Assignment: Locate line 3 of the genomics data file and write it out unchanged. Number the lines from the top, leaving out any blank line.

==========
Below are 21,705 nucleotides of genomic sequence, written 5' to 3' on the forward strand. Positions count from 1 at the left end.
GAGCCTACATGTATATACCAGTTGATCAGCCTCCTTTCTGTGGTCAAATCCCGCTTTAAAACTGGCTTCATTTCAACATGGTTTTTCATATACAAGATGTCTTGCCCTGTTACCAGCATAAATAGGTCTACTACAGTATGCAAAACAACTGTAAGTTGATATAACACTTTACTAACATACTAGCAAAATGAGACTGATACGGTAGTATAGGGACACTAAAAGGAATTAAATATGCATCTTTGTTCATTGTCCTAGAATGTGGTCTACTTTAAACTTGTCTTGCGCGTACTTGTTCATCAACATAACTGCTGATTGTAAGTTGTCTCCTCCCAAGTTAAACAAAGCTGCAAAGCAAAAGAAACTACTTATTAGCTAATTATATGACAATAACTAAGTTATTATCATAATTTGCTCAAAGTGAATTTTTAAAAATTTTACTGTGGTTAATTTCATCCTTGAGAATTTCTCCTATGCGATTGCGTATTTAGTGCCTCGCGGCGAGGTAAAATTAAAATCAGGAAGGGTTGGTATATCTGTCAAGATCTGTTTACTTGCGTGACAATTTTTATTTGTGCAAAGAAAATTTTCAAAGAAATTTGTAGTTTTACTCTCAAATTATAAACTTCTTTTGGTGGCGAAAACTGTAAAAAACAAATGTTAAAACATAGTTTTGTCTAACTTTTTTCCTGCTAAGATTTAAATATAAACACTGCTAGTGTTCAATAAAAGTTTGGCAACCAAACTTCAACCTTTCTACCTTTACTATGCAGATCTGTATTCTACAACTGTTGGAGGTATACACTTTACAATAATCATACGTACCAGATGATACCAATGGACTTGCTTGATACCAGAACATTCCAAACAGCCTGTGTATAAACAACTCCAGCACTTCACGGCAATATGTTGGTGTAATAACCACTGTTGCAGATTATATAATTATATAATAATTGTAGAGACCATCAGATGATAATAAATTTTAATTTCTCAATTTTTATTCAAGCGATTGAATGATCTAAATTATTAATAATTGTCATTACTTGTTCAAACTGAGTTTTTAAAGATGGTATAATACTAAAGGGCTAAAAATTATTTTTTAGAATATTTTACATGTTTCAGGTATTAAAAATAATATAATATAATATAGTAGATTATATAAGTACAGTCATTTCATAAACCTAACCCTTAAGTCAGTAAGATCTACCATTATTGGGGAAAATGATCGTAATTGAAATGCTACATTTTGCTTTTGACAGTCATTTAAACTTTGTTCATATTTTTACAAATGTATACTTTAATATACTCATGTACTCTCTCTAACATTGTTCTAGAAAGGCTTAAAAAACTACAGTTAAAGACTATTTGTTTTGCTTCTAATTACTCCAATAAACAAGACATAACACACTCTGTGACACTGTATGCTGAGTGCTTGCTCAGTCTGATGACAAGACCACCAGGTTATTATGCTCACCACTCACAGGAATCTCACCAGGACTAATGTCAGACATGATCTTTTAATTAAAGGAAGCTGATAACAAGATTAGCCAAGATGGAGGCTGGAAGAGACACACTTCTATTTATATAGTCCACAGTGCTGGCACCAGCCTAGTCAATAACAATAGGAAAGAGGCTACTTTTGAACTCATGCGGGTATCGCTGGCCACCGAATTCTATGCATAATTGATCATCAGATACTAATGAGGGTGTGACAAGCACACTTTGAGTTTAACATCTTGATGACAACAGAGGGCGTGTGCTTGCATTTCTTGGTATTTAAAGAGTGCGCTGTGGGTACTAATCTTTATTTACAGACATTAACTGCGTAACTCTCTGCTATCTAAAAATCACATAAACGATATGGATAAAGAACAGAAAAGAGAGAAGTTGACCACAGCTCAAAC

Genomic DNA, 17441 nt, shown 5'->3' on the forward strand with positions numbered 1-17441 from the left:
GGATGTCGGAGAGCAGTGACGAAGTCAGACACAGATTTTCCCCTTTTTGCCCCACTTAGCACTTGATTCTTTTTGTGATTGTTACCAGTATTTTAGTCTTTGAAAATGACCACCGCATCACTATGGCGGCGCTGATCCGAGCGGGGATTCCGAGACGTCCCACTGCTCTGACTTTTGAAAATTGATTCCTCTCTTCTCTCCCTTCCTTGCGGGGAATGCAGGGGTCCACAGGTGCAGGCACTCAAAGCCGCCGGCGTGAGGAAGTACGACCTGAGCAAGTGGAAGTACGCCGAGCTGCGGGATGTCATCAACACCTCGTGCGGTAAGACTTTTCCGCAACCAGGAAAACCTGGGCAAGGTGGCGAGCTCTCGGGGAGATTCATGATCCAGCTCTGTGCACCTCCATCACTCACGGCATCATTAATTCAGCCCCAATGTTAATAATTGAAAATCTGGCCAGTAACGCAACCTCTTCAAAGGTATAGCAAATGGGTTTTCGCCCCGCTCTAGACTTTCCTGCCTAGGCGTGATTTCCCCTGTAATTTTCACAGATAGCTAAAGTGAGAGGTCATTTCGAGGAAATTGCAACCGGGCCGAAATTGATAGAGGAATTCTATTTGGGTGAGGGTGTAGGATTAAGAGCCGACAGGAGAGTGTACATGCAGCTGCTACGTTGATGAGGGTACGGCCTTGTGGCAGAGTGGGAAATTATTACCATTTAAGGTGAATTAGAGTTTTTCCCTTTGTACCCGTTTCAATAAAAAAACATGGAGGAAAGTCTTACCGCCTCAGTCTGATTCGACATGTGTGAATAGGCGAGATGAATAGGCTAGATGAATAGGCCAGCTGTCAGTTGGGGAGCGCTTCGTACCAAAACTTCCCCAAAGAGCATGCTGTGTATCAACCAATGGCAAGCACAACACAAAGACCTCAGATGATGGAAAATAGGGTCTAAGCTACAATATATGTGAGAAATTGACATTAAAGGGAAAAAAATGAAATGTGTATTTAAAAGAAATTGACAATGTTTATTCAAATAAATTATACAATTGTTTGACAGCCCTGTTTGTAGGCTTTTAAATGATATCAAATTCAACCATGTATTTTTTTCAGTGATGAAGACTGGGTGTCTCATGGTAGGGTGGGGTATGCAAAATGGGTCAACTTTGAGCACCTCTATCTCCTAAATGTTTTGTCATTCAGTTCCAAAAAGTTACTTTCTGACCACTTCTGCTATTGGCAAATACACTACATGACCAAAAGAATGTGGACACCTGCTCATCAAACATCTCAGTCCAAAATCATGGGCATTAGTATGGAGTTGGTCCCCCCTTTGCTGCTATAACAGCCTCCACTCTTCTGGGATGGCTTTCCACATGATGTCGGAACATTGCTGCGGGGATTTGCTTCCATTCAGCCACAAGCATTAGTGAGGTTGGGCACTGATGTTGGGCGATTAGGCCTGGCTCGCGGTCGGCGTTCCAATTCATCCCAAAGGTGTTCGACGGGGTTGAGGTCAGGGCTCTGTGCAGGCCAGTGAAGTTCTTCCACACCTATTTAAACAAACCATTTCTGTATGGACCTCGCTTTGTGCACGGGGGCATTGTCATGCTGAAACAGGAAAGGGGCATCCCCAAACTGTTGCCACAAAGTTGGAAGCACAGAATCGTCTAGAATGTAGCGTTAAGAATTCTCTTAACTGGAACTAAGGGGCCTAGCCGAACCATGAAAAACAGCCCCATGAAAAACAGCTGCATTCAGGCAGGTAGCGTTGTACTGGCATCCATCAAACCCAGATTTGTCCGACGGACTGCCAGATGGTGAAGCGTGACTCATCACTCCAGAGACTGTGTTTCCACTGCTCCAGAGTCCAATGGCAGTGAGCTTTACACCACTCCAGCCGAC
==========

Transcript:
Genomic DNA, 17441 nt, shown 5'->3' on the forward strand with positions numbered 1-17441 from the left: